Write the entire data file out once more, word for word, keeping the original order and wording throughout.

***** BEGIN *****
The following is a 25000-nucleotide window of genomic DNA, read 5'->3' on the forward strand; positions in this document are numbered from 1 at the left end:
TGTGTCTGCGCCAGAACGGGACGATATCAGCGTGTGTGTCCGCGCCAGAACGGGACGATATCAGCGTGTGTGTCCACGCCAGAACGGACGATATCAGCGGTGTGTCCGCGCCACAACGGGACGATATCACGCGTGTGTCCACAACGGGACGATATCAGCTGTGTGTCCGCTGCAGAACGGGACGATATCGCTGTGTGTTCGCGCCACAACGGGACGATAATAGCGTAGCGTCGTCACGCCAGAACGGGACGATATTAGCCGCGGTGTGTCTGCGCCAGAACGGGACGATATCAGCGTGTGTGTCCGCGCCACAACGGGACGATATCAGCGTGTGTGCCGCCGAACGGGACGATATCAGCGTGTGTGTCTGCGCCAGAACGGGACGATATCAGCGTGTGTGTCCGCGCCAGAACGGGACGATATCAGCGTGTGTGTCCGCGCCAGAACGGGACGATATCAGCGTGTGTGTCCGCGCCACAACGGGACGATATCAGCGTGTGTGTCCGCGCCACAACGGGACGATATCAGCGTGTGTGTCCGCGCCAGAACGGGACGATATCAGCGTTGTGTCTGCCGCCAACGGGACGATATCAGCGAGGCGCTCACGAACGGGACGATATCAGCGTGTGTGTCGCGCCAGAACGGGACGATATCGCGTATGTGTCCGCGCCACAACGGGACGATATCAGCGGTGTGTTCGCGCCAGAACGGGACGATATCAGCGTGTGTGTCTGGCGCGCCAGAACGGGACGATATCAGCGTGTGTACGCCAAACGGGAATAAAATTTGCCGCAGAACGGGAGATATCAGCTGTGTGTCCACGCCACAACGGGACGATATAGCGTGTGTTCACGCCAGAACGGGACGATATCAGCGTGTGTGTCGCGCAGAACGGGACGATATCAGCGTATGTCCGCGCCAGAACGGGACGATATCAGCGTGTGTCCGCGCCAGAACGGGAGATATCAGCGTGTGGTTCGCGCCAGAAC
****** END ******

The following is a 25000-nucleotide window of genomic DNA, read 5'->3' on the forward strand; positions in this document are numbered from 1 at the left end:
TGTGTCTGCGCCAGAACGGGACGATATCAGCGTGTGTGTCCGCGCCAGAACGGGACGATATCAGCGTGTGTGTCCACGCCAGAACGGACGATATCAGCGGTGTGTCCGCGCCACAACGGGACGATATCACGCGTGTGTCCACAACGGGACGATATCAGCTGTGTGTCCGCTGCAGAACGGGACGATATCGCTGTGTGTTCGCGCCACAACGGGACGATAATAGCGTAGCGTCGTCACGCCAGAACGGGACGATATTAGCCGCGGTGTGTCTGCGCCAGAACGGGACGATATCAGCGTGTGTGTCCGCGCCACAACGGGACGATATCAGCGTGTGTGCCGCCGAACGGGACGATATCAGCGTGTGTGTCTGCGCCAGAACGGGACGATATCAGCGTGTGTGTCCGCGCCAGAACGGGACGATATCAGCGTGTGTGTCCGCGCCAGAACGGGACGATATCAGCGTGTGTGTCCGCGCCACAACGGGACGATATCAGCGTGTGTGTCCGCGCCACAACGGGACGATATCAGCGTGTGTGTCCGCGCCAGAACGGGACGATATCAGCGTTGTGTCTGCCGCCAACGGGACGATATCAGCGAGGCGCTCACGAACGGGACGATATCAGCGTGTGTGTCGCGCCAGAACGGGACGATATCGCGTATGTGTCCGCGCCACAACGGGACGATATCAGCGGTGTGTTCGCGCCAGAACGGGACGATATCAGCGTGTGTGTCTGGCGCGCCAGAACGGGACGATATCAGCGTGTGTACGCCAAACGGGAATAAAATTTGCCGCAGAACGGGAGATATCAGCTGTGTGTCCACGCCACAACGGGACGATATAGCGTGTGTTCACGCCAGAACGGGACGATATCAGCGTGTGTGTCGCGCAGAACGGGACGATATCAGCGTATGTCCGCGCCAGAACGGGACGATATCAGCGTGTGTCCGCGCCAGAACGGGAGATATCAGCGTGTGGTTCGCGCCAGAAC